In this clip, Zinn recounts his role as an expert on civil disobedience in the trial of the Camden 28, as well other Vietnam war protesters. Zinn explains that his job as an expert witness is to explain to the jury that “these people were doing something part of an honorable tradition in American history. That they weren’t simply criminals. That they were doing what the Boston Tea Party people had did in the American Revolution. They were doing what the people who defied the Fugitive Slave Law Acts and freed slaves before the Civil War did. They were doing what Americans had done all through American history in order to win justice for people…”
This clip concludes with Zinn reflecting on antiwar movement’s impact on the verdict of acquittal, “I think that more important than any other factor in determining the outcome of something that happens in a courtroom, is what is happening outside the courtroom. And what is happening outside the courtroom, in this case, is was that the American people had gotten the notion that there was an immoral war, and that that, ultimately, affected everything that went on in this courtroom.”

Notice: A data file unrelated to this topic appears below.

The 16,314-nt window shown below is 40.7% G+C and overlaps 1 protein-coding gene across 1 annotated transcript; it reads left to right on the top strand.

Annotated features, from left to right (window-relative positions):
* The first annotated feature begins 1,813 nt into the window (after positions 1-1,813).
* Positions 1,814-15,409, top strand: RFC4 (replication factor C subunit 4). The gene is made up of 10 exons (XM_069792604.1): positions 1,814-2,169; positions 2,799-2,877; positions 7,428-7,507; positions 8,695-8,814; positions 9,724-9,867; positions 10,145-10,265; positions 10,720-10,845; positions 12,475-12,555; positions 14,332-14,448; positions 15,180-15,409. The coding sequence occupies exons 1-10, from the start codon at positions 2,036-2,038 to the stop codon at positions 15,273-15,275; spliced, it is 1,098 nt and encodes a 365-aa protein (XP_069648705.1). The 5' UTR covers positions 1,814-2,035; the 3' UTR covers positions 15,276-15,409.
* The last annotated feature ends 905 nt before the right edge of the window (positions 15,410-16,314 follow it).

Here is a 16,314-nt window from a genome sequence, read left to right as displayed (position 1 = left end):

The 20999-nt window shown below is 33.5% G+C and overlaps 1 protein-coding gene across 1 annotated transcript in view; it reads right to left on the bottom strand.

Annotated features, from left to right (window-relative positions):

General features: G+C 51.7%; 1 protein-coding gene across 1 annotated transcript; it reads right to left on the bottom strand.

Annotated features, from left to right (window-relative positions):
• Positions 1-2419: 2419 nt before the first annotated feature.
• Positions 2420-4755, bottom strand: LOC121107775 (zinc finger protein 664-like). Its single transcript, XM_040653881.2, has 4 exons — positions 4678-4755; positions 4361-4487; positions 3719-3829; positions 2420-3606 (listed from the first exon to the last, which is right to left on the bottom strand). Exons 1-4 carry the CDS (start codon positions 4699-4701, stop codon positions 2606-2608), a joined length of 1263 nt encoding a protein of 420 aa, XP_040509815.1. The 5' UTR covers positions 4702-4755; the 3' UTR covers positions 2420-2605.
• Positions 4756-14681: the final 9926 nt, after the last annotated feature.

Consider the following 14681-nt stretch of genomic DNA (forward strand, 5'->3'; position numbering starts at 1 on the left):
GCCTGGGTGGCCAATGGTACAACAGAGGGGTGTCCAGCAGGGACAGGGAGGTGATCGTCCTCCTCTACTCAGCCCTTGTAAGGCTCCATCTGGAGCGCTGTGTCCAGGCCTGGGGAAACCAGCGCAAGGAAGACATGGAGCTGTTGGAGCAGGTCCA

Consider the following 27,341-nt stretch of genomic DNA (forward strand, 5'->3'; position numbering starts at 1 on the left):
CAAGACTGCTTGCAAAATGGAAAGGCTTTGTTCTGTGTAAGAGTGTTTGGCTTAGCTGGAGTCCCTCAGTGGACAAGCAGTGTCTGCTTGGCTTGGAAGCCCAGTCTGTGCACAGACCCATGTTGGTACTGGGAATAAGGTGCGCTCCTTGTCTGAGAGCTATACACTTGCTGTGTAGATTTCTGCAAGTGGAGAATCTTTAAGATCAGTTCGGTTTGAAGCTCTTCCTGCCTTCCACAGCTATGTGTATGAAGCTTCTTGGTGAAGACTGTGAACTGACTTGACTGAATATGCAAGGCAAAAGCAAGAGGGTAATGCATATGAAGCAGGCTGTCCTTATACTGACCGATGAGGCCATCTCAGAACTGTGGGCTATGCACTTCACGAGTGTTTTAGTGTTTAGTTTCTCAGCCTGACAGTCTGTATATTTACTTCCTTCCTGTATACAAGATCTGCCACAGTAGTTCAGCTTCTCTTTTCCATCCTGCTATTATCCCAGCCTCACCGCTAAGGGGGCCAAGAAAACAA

This video of Howard Zinn is raw footage from a reunion put together for The Camden 28 on May 4, 2002, posted by director Anthony Giacchino.